War crimes trial of former Liberian leader postponed by UN-backed court
The war crimes trial of former Liberian president Charles Taylor has been postponed until early next year after judges at the United Nations-backed Special Court for Sierra Leone (SCSL) agreed today to give defence lawyers more time to study the evidence.
Mr. Taylor’s counsel applied for a delay until 7 January so they could evaluate some 40,000 pages of evidence recently disclosed by prosecutors, SCSL spokesperson Solomon Moriba told the UN News Service from The Hague, where the trial is being held.
Justices Julia Sebutinde (presiding), Teresa Doherty and Richard Lussick approved the application during a status conference, one in a series that will be held over the next few months to assess the progress of the prosecution and the defence in presenting their cases.
Mr. Taylor is facing 11 counts of war crimes, crimes against humanity and other serious violations of international humanitarian law, including mass murder, mutilations, rape, sexual slavery and the use of child soldiers, for his role in the decade-long civil war that engulfed Sierra Leone, which borders Liberia.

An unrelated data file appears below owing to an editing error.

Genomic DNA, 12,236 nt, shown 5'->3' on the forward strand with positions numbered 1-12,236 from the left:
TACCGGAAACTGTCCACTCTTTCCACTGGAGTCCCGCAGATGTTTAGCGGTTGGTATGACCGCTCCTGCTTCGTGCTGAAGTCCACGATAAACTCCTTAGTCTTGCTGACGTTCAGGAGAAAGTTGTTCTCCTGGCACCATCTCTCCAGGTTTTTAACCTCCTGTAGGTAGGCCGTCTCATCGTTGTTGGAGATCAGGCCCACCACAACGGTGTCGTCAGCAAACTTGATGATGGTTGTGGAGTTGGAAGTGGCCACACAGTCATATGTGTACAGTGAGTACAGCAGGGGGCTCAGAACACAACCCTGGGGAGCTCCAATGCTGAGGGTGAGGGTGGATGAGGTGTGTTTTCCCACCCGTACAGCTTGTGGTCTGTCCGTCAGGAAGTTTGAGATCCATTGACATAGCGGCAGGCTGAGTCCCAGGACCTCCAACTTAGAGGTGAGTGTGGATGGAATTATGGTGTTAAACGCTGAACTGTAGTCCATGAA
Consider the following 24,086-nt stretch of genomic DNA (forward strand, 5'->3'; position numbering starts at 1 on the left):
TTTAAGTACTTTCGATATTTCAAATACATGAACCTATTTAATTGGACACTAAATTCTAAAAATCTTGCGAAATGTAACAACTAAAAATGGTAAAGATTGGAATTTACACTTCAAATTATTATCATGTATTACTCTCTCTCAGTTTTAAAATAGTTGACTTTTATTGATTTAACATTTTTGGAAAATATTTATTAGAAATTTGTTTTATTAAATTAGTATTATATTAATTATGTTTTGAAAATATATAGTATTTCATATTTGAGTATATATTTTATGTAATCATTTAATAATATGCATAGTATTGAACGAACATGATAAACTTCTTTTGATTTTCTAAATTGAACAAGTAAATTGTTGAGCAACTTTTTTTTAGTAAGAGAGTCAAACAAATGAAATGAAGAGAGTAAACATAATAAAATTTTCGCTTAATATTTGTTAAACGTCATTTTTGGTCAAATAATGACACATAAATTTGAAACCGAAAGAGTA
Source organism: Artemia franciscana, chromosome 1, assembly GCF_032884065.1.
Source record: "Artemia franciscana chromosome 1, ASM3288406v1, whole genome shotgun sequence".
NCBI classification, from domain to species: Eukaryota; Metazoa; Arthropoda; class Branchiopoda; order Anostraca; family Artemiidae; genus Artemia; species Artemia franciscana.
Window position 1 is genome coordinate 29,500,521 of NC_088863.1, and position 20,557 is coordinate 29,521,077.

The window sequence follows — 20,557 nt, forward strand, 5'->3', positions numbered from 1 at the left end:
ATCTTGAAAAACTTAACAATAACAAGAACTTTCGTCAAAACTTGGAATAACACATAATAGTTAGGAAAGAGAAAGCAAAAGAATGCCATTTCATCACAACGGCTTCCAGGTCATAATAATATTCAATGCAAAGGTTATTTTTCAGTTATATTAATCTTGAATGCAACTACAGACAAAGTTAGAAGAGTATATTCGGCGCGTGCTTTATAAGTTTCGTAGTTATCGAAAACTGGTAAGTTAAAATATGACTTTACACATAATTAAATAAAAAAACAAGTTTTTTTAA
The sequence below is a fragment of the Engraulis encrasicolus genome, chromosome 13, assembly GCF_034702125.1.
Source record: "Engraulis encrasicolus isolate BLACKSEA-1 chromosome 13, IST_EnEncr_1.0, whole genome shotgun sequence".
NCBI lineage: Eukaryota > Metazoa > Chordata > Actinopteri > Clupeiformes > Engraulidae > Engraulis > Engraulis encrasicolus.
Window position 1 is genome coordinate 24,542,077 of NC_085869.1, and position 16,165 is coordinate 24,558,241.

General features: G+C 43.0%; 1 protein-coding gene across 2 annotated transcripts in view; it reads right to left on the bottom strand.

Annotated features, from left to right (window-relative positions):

A year ago the Security Council authorized the staging of Mr. Taylor’s trial at The Hague, citing reasons of security and expediency. Although the trial will be held at the premises of the International Criminal Court (ICC), it will remain under the exclusive jurisdiction of the SCSL.
The Special Court, established in January 2002 by an agreement between the Sierra Leonean Government and the UN, is mandated to try “those who bear greatest responsibility” for war crimes and crimes against community committed in the country after 30 November 1996.
Last month it reached an agreement with the United Kingdom that will mean Mr. Taylor will be imprisoned in the UK if he is convicted.